Pointing to files in a shared space, rather than as attachments in email, may take some getting used to. I've hada few recipients send me requests such as "can you send that as an attachment (not a URL)" because they plan toread it on the airplane or train, where they won't have online connectivity.
"Have you invested in the latest and greatest in collaboration technology but still feel people are still not collaborating? How many Microsoft Sharepoint servers and IBM Quickplaces remain relatively untouched or only used by the organization's technorati? I think it's a big problem because this narrow view of collaboration starts to get the concept a bad name: "yeah, we did collaboration but no one used it." And then there the issue of the vast amount of money wasted and opportunities lost. We can't afford to loose faith in collaboration because the external environment is moving in a direction that mandates we collaborate. The problems we face now and into the future will only increase in complexity and it will require teams of people within and across organizations to solve them."
Well, sending pointers instead of attachments works for me, and has kept me out of "mail jail" for quite some timenow.
The [IBM Edge2015 conference] is premiere conference covering Infrastructure Innovations for IBM System Storage, as well as sessions about z Systems and POWER Systems from our IBM Enterprise conference. Check out this short two-minute [YouTube video on IBM Edge2015].
Here is my quick recap of the sessions that I either presented myself, or presented by others that I found interesting, on Tuesday, May 12, 2015.
What Is Big Data? Architectures and Practical Use Cases
Not everyone understands the storage implications of Big Data analytics. I started this session explaining the basics of Big Data, and how it changes the entire information pipeline, from storage administrators to data scientists to empowered employees making decisions and taking actions.
I then gave some real-life use cases, from Vestas using Big Data to shorted a 3-week decision process down to 15 minutes, to University of Ontario using Big Data to save the lives of new-born babies.
I then provided a broad overview of IBM's Analytics platform, including IBM InfoSphere BigInsights, BigSQL and Platform Symphony. IBM is a major backer of the Open Data Platform to help provide standards-based choices in the analytics marketplace.
I wrapped up the session with IBM Spectrum Scale™ which has a Hadoop Connector which allows Map/Reduce programs to run unchanged against Spectrum Scale data. This eliminates the waste of ingesting data from other sources into an HDFS file system, then discarding the data after the analytics processing completes.
At past events, I normally present this on the first day, to provide context for all other presentations later in the week. However, this time, Ken Keverian presented IBM's Corporate strategy on the Tuesday keynote general session, so the event coordinators scheduled my session afterward. I was able to explain how IBM's Smarter Storage strategy fits hand-in-glove IBM's larger Corporate strategy.
As with all IBM strategies, there were three parts. First, IBM is helping clients deal with data growth, resulting from everything from the Internet of Things to Big Data analytics. IBM offers the market leading Real-time Compression capability, for example, to help reduce the amount of capacity consumed.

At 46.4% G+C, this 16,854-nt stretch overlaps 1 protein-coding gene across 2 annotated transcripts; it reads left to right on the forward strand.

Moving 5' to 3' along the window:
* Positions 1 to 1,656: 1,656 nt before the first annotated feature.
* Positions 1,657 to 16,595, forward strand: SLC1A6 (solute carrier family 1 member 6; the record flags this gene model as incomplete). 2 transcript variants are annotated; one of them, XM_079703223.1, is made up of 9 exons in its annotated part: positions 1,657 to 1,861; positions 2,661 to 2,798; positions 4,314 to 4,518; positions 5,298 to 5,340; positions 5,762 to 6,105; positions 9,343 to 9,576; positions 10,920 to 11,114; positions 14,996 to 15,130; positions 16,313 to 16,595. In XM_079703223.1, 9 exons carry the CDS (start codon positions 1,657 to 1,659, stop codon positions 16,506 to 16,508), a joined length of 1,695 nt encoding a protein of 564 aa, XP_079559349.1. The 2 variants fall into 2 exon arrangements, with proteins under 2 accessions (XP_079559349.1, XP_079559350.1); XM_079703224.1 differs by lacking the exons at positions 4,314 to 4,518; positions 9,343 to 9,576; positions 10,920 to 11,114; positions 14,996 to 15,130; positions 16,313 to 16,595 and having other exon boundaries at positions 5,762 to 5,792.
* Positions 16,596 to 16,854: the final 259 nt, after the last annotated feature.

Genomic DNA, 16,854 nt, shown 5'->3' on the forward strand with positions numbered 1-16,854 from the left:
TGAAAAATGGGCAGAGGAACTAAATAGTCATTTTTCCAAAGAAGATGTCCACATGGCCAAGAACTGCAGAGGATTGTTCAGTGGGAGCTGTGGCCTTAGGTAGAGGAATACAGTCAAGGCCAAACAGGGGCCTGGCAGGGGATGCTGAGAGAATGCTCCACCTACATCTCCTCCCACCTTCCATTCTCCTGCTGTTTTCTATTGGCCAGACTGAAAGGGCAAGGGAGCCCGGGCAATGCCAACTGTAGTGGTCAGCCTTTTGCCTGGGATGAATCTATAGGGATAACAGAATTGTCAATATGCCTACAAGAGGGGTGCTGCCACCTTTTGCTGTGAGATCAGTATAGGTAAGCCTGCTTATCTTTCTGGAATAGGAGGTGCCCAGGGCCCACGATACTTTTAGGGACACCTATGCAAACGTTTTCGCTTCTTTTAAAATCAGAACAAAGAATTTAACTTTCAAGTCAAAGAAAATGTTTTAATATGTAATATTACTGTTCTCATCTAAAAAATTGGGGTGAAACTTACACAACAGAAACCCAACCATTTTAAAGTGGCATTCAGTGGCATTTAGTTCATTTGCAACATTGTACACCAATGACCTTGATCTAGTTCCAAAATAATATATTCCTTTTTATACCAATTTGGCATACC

Second, IBM cannot forget its support of traditional "Systems of Record" applications, like ERP, SCM and CRM transactional workloads. IBM is helping clients deal with business pressures to balance performance versus cost across a variety of storage media, from the world's fastest non-volatile flash storage, IBM FlashSystem, to the least expensive options with tape.
Third, IBM strongly feels the IT industry is shifting to Cloud deployments, including private, public and hybrid clouds. IBM is helping clients with this transition, with support for Software Defined Environments from OpenStack, VMware and Microsoft. IBM ranks #1 in Software Defined Storage with over 40 percent marketshare.
Royal Caribbean Cruise Line's Success with IBM FlashSystem
This was a part IBM, part client testimonial session. Joe Rendace,
IBM Technical Flash Channel Manager, and Barry Whyte, fellow IBM Master Inventor and IBM ATS for Storage Virtualization, provided IBM's point of view on Flash technology. Last year, IBM shipped more Flash capacity than the next two closest competitors combined!
Jorge L. González, Enterprise SAN & Storage Architect for Royal Caribbean Cruise Line (RCCL) presented his company's success using IBM's FlashSystem products.
Archive Strategies in the Software-Defined Data Center
Jon Toigo, fellow author and blogger, Managing Principal Toigo Partners International and long-time friend presented this lively topic. Here is a great quote from his presentation:
"Moving data intelligently across different storage tiers (and into archives) is a lot like using a claw machine to get your crying kid a toy at the Chuck E. Cheese!
I can always rely on Jon to provide a unique viewpoint on the latest strategies and technologies. He never disappoints.
IBM Edge Special Events
For Tuesday evening, I went to see the world-famous [Penn & Teller] perform their unique form of magic and comedy show.
For the past 40 years, Penn & Teller have performed magic together, and watching them, up close and personal from just a few dozen feet away on stage, was truly amazing!